The ITU ENUM allocates a specific zone, namely "e164.arpa" for use with ENUM E.164 numbers on the IP side of the network. RFC 3761 define how any ENUM number, such as +1 555 42 42 can be transformed into a URI, by reversing the numbers, separating them with dots and adding the e164.arpa suffix thus: 22.214.171.124.126.96.36.199.e164.arpa
The URI can then be used to look up at the DNS the Internet addresses for services such as SIP VOIP telephony. NAPTR records are used to set the subscriber call forwarding/termination preferences. Therefore the whole system can 'translate' E.164 addresses to SIP addresses. An example NAPTR record is:
$ORIGIN 188.8.131.52.184.108.40.206.e164.arpa. IN NAPTR 100 10 "u" "E2U+sip" "!^.*$!sip:email@example.com!" . IN NAPTR 102 10 "u" "E2U+mailto" "!^.*$!mailto:firstname.lastname@example.org!" .
This means the holder of number +1 555 4242 can be called via SIP at email@example.com and via email at firstname.lastname@example.org
Therefore, to use the "E2U+sip" service, callers should dial +1 555 4242 and the system will use sip:email@example.com as the address. The regular expression can be used by a telephone company to easily assign addresses to all of its clients. For example, if your number is +15554242, your SIP address would be sip:firstname.lastname@example.org; if your number is +15551234, your SIP address would be sip:email@example.com.
The following Figure illustrates how ENUM works by giving an example: Subscriber A sets out to call Subscriber B.
- The User Agent of an ENUM-enabled subscriber terminal device, or a PBX, or a Gateway, translates the request for the number +34 98 765 4321 in accordance with the rule described in RFC 3761 into the ENUM domain 220.127.116.11.18.104.22.168.9.4.3.e164.arpa.
- A request is sent to the Domain Name System DNS asking it to look up the ENUM domain 22.214.171.124.126.96.36.199.9.4.3.e164.arpa.
- The query returns a result in the form of so called Naming Authority Pointer Resource NAPTR records, as per RFC 3403. In the example above, the response is an address that can be reached in the Internet using the VOIP protocol, SIP per RFC 3261.
- The terminal application now sets up a communication link, and the call is routed via the Internet.
The ENUM user does not notice anything of this reversal and the DNS database look-up, as this is done automatically behind the scene using a user agent software in his PC or terminal, or at the PABX or Gateway. For instance, when the user types the telephone number in his web browser ENUM enabled agent and indicates what item of information he is looking for (email address, telephone number, web address, etc.) in the PC or terminal the number is converted to a domain name. This is sent to ENUM servers on the Internet, which send back the NAPTR records associated with the name. The access information and any priority indicated for them are stored in these. The user gets the requested address back on his PC or terminal. ENUM therefore in fact functions as a mechanism for translating a telephone number into a domain name with the requested address or number associated with it, but without the user viewing how this is done, just as he is currently unaware that he is using the DNS when he makes a connection with the Internet or what is going on at the telephone switch when he makes a call.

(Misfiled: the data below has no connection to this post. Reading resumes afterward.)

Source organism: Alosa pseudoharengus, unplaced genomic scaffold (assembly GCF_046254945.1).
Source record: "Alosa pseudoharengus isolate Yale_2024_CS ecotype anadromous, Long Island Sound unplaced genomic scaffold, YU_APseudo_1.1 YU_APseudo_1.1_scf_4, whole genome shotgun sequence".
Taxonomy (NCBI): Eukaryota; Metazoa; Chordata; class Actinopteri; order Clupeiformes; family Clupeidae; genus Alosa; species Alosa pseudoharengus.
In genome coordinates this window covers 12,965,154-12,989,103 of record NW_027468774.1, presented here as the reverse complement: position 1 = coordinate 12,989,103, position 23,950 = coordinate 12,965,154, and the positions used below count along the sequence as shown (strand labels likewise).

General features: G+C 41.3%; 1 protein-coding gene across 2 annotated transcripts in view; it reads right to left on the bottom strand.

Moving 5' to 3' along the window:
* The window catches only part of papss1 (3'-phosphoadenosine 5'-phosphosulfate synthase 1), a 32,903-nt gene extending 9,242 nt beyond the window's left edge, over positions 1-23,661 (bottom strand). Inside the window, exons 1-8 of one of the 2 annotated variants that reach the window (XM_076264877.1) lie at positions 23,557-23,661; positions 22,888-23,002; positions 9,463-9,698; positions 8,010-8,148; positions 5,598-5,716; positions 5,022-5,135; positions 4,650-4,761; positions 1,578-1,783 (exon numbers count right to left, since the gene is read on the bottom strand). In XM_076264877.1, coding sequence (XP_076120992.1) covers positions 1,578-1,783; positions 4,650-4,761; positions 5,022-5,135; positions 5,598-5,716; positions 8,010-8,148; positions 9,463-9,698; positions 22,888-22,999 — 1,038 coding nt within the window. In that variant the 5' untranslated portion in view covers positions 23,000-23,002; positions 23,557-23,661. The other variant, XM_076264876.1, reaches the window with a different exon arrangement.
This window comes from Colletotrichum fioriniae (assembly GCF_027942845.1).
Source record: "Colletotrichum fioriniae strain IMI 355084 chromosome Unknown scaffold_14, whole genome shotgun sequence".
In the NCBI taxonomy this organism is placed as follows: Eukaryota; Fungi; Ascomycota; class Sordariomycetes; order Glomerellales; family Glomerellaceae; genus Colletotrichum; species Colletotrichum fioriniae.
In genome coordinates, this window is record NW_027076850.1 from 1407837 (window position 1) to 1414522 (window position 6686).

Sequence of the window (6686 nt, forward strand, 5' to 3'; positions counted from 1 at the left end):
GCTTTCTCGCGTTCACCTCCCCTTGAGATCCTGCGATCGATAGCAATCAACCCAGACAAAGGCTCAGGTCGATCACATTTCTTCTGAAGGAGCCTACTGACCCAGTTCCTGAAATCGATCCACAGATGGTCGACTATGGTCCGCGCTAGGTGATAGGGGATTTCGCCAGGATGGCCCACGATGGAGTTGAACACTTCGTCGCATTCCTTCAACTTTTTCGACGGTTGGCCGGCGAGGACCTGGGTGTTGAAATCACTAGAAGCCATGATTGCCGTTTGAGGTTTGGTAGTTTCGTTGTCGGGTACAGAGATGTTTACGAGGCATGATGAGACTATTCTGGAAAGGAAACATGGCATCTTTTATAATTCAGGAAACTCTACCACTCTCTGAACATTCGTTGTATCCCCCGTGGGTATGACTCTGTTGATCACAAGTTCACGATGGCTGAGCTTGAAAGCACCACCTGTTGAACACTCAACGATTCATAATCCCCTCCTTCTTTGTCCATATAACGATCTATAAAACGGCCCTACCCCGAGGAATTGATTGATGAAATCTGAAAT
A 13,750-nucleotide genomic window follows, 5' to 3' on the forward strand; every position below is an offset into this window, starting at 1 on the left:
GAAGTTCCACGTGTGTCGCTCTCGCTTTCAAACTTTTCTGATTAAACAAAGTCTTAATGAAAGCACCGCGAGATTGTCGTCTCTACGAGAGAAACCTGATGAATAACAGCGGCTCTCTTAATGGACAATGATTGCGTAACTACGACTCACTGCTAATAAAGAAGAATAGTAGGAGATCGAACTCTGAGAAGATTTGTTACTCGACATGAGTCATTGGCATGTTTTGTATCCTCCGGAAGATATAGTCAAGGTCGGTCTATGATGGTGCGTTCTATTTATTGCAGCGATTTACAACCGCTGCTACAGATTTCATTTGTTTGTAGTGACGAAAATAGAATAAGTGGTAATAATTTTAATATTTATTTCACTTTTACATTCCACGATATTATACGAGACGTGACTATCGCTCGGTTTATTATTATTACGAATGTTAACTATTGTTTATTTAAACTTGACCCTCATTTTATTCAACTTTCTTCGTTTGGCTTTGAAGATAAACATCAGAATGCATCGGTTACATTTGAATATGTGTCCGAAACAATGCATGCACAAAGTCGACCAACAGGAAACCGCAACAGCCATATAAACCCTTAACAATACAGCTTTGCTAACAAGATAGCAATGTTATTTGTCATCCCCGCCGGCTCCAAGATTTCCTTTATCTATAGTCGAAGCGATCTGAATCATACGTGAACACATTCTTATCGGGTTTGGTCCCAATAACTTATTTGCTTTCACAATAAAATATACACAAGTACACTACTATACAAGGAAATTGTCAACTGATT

Call forwarding with ENUM
One way of doing call forwarding with ENUM is illustrated in the next figure. The caller uses the telephone to dial the number of another subscriber, which leads to an ENUM lookup. The DNS responds to the caller by returning a list with NAPTR records for VOIP communication, telephone numbers and email addresses. Next, an attempt will be made, using the VOIP record from this list, to establish a connection with the subscriber. If the subscriber is not online, the next record selected will be that for a connection to a PSTN or mobile telephone. If this attempt fails too, a voice message will be sent to the subscriber via a listed email address.
ITU e164.arpa subdomains are first delegated to ("registered by") regulatory bodies designated by the national government of the country code concerned, which further delegates zones to telecommunications providers. Your telephone company is therefore in charge of the NAPTR records, usually. Some countries are proposing to let end-users register their own telephone numbers via an intermediary, which need not be their own telco. This is considered a good idea as VOIP is a major Enum use. People who use an Enum-enabled VOIP service can dial your existing number and be connected not to your existing phone line, but to your own VOIP telephone directly via the Internet, bypassing the telephone system entirely. When they call someone who does not use Enum, calls complete over the Public Switched Telephone Network or PSTN.